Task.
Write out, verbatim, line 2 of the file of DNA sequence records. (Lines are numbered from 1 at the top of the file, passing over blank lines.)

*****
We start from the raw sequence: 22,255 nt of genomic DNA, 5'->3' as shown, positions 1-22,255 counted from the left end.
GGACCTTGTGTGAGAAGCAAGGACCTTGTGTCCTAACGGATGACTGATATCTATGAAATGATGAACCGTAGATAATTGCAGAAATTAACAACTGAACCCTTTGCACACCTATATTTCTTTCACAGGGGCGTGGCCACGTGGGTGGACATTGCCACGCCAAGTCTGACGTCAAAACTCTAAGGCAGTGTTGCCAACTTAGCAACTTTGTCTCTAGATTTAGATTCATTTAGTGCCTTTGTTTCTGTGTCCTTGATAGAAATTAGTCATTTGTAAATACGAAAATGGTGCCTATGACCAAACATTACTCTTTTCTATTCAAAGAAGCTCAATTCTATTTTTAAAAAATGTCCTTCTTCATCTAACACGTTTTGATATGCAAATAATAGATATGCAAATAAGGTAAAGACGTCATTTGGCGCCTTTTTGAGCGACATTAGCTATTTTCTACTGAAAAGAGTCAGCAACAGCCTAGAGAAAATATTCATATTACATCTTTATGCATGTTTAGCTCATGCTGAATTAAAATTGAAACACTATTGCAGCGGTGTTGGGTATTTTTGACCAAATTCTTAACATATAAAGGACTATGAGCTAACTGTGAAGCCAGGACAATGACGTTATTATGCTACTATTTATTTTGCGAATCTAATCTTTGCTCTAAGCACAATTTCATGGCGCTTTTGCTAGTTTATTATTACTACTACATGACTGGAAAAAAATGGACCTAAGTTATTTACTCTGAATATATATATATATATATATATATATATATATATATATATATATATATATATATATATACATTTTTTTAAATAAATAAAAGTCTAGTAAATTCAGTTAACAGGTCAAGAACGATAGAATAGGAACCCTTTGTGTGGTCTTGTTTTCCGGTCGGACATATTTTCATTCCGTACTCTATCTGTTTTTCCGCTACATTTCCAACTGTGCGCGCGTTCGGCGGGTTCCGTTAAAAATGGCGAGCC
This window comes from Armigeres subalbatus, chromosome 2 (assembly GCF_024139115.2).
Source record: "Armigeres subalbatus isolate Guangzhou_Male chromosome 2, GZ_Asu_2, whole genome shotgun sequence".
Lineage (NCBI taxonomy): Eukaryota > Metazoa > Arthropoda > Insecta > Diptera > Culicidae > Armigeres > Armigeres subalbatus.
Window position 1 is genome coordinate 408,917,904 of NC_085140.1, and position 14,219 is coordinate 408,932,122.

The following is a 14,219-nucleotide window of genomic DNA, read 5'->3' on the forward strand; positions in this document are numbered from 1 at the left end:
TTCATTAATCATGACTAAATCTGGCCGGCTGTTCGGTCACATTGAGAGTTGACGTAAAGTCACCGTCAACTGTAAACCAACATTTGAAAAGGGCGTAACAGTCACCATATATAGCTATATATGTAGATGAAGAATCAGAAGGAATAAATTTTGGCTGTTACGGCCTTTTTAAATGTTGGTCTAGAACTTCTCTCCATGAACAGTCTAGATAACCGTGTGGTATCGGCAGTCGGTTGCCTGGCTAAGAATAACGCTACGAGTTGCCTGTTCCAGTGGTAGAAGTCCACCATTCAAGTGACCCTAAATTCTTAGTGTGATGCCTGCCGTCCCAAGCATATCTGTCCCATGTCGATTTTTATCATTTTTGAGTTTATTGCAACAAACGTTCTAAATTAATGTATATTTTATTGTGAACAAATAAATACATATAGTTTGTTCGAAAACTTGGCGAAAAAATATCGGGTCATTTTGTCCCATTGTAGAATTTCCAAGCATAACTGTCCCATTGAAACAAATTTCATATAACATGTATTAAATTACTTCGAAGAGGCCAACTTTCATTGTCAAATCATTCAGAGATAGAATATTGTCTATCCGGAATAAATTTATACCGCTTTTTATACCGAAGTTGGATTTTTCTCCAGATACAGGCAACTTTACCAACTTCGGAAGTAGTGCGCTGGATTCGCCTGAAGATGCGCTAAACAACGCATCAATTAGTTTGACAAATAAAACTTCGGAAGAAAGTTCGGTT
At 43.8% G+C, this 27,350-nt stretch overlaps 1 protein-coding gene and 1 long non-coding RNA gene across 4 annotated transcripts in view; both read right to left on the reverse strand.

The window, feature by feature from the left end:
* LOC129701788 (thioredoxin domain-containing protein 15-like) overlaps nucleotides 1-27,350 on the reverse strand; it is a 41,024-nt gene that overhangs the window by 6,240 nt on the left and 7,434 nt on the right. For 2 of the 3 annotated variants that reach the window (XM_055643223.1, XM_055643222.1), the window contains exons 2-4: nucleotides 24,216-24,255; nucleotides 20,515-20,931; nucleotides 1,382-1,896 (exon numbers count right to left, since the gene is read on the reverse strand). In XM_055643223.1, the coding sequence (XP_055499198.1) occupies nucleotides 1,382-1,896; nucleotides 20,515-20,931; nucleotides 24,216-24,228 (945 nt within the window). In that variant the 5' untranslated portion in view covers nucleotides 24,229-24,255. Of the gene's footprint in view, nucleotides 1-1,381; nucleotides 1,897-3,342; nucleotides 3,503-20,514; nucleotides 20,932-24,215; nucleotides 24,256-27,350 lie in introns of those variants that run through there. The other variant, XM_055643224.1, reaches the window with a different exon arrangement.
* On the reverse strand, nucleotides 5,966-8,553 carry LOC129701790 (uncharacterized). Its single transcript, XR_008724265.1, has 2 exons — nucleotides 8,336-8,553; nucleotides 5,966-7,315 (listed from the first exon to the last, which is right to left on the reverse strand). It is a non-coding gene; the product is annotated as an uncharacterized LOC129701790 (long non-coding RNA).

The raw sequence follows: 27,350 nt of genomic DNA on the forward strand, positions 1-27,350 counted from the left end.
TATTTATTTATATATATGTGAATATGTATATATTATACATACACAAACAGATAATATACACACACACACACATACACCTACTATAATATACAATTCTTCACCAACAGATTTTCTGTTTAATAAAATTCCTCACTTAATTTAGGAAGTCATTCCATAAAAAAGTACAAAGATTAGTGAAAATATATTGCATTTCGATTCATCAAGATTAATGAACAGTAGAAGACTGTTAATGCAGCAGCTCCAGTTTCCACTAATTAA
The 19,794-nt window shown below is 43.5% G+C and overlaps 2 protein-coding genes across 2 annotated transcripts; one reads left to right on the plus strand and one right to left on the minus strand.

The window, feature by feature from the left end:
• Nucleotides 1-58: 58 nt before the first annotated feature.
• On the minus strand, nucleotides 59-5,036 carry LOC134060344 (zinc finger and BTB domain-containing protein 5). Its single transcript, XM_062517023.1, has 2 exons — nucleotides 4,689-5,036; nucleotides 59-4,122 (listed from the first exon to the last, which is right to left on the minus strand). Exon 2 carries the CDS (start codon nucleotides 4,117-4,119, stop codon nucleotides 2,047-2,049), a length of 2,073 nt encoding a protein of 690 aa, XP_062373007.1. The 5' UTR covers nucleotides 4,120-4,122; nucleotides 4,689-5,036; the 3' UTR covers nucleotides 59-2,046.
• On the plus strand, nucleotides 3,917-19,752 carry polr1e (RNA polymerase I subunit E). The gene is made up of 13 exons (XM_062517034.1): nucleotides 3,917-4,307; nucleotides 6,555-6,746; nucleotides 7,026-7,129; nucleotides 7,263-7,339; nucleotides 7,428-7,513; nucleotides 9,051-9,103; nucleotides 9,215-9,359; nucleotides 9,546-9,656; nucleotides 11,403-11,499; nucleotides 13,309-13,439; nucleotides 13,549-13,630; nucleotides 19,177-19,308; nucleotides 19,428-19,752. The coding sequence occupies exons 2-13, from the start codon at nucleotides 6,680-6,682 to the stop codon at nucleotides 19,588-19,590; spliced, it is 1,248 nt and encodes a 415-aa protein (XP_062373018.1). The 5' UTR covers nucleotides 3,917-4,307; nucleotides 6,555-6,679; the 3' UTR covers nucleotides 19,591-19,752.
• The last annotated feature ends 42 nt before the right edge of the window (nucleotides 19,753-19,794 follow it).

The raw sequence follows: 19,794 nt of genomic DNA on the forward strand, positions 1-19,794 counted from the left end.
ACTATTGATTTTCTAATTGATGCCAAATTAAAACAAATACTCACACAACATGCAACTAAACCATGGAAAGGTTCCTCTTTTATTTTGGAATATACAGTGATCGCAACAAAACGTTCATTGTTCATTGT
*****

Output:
GGACCTTGTGTGAGAAGCAAGGACCTTGTGTCCTAACGGATGACTGATATCTATGAAATGATGAACCGTAGATAATTGCAGAAATTAACAACTGAACCCTTTGCACACCTATATTTCTTTCACAGGGGCGTGGCCACGTGGGTGGACATTGCCACGCCAAGTCTGACGTCAAAACTCTAAGGCAGTGTTGCCAACTTAGCAACTTTGTCTCTAGATTTAGATTCATTTAGTGCCTTTGTTTCTGTGTCCTTGATAGAAATTAGTCATTTGTAAATACGAAAATGGTGCCTATGACCAAACATTACTCTTTTCTATTCAAAGAAGCTCAATTCTATTTTTAAAAAATGTCCTTCTTCATCTAACACGTTTTGATATGCAAATAATAGATATGCAAATAAGGTAAAGACGTCATTTGGCGCCTTTTTGAGCGACATTAGCTATTTTCTACTGAAAAGAGTCAGCAACAGCCTAGAGAAAATATTCATATTACATCTTTATGCATGTTTAGCTCATGCTGAATTAAAATTGAAACACTATTGCAGCGGTGTTGGGTATTTTTGACCAAATTCTTAACATATAAAGGACTATGAGCTAACTGTGAAGCCAGGACAATGACGTTATTATGCTACTATTTATTTTGCGAATCTAATCTTTGCTCTAAGCACAATTTCATGGCGCTTTTGCTAGTTTATTATTACTACTACATGACTGGAAAAAAATGGACCTAAGTTATTTACTCTGAATATATATATATATATATATATATATATATATATATATATATATATATATATATATATACATTTTTTTAAATAAATAAAAGTCTAGTAAATTCAGTTAACAGGTCAAGAACGATAGAATAGGAACCCTTTGTGTGGTCTTGTTTTCCGGTCGGACATATTTTCATTCCGTACTCTATCTGTTTTTCCGCTACATTTCCAACTGTGCGCGCGTTCGGCGGGTTCCGTTAAAAATGGCGAGCC